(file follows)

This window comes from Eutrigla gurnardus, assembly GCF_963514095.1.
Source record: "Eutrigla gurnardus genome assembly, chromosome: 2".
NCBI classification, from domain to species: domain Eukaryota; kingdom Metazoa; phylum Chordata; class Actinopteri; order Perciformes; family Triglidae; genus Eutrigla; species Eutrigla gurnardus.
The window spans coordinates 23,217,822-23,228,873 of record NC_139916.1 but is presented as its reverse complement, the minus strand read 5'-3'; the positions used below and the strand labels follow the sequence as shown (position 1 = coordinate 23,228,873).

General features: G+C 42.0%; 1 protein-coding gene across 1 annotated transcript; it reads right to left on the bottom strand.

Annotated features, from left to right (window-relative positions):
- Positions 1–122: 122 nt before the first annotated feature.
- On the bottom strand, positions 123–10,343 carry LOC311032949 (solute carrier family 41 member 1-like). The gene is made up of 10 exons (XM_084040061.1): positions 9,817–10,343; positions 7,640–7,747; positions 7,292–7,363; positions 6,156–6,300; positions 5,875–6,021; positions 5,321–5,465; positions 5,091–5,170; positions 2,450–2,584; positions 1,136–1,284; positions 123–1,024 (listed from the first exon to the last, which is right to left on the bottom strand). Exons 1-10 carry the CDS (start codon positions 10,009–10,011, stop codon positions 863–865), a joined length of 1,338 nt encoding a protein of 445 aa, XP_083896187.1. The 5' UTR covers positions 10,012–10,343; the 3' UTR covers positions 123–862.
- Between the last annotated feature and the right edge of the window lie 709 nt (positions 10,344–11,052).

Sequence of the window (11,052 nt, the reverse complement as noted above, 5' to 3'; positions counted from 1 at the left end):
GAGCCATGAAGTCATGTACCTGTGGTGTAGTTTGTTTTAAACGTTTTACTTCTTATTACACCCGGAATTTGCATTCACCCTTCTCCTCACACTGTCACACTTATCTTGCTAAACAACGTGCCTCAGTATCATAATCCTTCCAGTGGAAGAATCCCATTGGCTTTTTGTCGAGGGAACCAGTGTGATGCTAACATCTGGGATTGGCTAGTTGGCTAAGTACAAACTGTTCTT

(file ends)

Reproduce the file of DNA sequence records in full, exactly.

This window comes from Eutrigla gurnardus, assembly GCF_963514095.1.
Source record: "Eutrigla gurnardus genome assembly, chromosome: 2".
NCBI classification, from domain to species: domain Eukaryota; kingdom Metazoa; phylum Chordata; class Actinopteri; order Perciformes; family Triglidae; genus Eutrigla; species Eutrigla gurnardus.
The window spans coordinates 23,217,822-23,228,873 of record NC_139916.1 but is presented as its reverse complement, the minus strand read 5'-3'; the positions used below and the strand labels follow the sequence as shown (position 1 = coordinate 23,228,873).

General features: G+C 42.0%; 1 protein-coding gene across 1 annotated transcript; it reads right to left on the bottom strand.

Annotated features, from left to right (window-relative positions):
- Positions 1–122: 122 nt before the first annotated feature.
- On the bottom strand, positions 123–10,343 carry LOC311032949 (solute carrier family 41 member 1-like). The gene is made up of 10 exons (XM_084040061.1): positions 9,817–10,343; positions 7,640–7,747; positions 7,292–7,363; positions 6,156–6,300; positions 5,875–6,021; positions 5,321–5,465; positions 5,091–5,170; positions 2,450–2,584; positions 1,136–1,284; positions 123–1,024 (listed from the first exon to the last, which is right to left on the bottom strand). Exons 1-10 carry the CDS (start codon positions 10,009–10,011, stop codon positions 863–865), a joined length of 1,338 nt encoding a protein of 445 aa, XP_083896187.1. The 5' UTR covers positions 10,012–10,343; the 3' UTR covers positions 123–862.
- Between the last annotated feature and the right edge of the window lie 709 nt (positions 10,344–11,052).

Sequence of the window (11,052 nt, the reverse complement as noted above, 5' to 3'; positions counted from 1 at the left end):
GAGCCATGAAGTCATGTACCTGTGGTGTAGTTTGTTTTAAACGTTTTACTTCTTATTACACCCGGAATTTGCATTCACCCTTCTCCTCACACTGTCACACTTATCTTGCTAAACAACGTGCCTCAGTATCATAATCCTTCCAGTGGAAGAATCCCATTGGCTTTTTGTCGAGGGAACCAGTGTGATGCTAACATCTGGGATTGGCTAGTTGGCTAAGTACAAACTGTTCTT